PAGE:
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Am J Physiol Renal Physiol. 2005 Jun;288(6):F1236-42. Epub 2005 Feb 8.

HSP70 binding modulates detachment of Na-K-ATPase following energy deprivation in renal epithelial cells.

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  • 1Dept. of Pediatrics, Medical College of Wisconsin, Milwaukee, WI, USA.

Abstract

The molecular mechanisms associated with reestablishment of renal epithelial polarity after injury remain incompletely delineated. Stress proteins may act as molecular chaperones, potentially modulating injury or enhancing recovery. We tested whether overexpression of heat shock protein 70 (HSP70) would stabilize Na-K-ATPase attachment to the cytoskeleton, under conditions of ATP depletion, and whether a direct association existed between Na-K-ATPase and HSP70 in cultured renal epithelial cells. LLC-PK1 cells were transfected with a tagged HSP70 (70FLAG) or vector alone (VA). Detachment of Na-K-ATPase was detected in Triton soluble lysate after ATP depletion. 70FLAG cells demonstrated a significant (P < 0.01) decrease in detachment of Na-K-ATPase after either 2 or 4 h of ATP depletion. Interactions between HSP70 and Na-K-ATPase were determined by coimmunoprecipitation of 70FLAG and Na-K-ATPase, by direct and competitive binding assays and by immunocytochemical localization. Binding of HSP70 and Na-K-ATPase increased dramatically following injury. Interactions were: 1) reversible; 2) reciprocal to changes in the HSP70 binding protein clathrin; and 3) present only when ATP turnover was inhibited in cell lysate, an established characteristic of HSP binding. These studies indicate that 1) overexpression of HSP70 is associated with decreased detachment of Na-K-ATPase from the cytoskeleton following injury; 2) HSP70 binds to Na-K-ATPase; and 3) binding of HSP70 to Na-K-ATPase is dynamic and specific, increasing in response to injury and decreasing during recovery. Interaction between the molecular chaperone HSP70 and damaged or displaced Na-K-ATPase may represent a fundamental cellular mechanism underlying maintenance and recovery of renal tubule polarity following energy deprivation.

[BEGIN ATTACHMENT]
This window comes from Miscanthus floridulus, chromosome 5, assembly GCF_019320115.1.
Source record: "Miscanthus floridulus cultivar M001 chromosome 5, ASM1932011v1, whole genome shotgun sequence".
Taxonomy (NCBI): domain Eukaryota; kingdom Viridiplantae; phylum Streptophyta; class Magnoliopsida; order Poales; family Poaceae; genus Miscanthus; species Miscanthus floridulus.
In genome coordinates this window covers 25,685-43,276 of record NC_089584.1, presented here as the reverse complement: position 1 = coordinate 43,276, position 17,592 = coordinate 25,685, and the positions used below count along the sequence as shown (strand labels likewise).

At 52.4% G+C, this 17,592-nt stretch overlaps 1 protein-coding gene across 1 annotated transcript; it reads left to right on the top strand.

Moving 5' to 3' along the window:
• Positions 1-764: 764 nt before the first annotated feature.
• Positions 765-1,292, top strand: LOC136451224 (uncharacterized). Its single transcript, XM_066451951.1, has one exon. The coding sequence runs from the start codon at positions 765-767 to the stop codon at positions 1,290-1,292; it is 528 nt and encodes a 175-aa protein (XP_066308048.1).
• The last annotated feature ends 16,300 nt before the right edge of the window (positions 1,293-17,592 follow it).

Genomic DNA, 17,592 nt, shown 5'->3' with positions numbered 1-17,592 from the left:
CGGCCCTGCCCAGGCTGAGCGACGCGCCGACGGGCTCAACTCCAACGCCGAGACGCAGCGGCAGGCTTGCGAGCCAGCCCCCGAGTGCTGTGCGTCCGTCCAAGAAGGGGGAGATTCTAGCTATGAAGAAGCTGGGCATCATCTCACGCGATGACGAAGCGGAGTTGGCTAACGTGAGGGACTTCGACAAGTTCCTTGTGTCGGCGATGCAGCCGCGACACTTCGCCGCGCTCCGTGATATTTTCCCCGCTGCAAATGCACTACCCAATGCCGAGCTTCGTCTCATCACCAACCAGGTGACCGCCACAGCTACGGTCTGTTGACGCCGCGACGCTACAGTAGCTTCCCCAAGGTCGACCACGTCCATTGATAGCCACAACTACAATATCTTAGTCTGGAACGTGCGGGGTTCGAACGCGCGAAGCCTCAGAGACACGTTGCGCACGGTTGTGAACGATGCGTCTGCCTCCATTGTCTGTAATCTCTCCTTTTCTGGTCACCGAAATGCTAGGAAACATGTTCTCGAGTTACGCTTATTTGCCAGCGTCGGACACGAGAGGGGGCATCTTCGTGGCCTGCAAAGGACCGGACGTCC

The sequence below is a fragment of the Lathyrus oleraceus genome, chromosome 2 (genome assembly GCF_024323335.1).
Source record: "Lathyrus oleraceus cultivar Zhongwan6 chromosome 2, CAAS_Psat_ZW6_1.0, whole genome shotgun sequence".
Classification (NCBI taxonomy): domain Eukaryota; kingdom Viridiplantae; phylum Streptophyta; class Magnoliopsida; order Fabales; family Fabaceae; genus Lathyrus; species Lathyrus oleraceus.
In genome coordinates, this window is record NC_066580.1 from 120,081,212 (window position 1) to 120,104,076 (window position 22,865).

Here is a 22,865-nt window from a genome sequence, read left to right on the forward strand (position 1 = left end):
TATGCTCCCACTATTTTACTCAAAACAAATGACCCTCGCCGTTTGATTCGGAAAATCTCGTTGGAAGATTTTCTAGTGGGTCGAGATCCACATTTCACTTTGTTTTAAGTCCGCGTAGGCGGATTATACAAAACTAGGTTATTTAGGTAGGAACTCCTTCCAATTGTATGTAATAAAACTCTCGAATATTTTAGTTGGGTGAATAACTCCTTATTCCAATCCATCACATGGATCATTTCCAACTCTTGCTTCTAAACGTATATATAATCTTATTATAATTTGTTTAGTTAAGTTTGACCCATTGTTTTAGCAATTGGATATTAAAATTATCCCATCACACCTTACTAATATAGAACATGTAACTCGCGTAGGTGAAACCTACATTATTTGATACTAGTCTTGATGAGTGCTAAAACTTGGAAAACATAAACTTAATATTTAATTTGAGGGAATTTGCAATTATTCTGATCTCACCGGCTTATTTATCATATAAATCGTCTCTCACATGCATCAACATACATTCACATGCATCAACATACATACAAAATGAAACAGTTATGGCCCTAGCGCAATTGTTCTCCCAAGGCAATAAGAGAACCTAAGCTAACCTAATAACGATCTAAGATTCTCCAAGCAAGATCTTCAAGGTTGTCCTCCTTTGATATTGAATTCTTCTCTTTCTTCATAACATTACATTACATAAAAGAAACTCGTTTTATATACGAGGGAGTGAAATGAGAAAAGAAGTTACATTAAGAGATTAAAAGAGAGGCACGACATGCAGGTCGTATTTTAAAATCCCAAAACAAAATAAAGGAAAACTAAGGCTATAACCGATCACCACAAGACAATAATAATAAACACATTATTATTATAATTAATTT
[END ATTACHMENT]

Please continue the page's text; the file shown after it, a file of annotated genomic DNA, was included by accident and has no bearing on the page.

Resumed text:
PMID:
15701813
[PubMed - indexed for MEDLINE]
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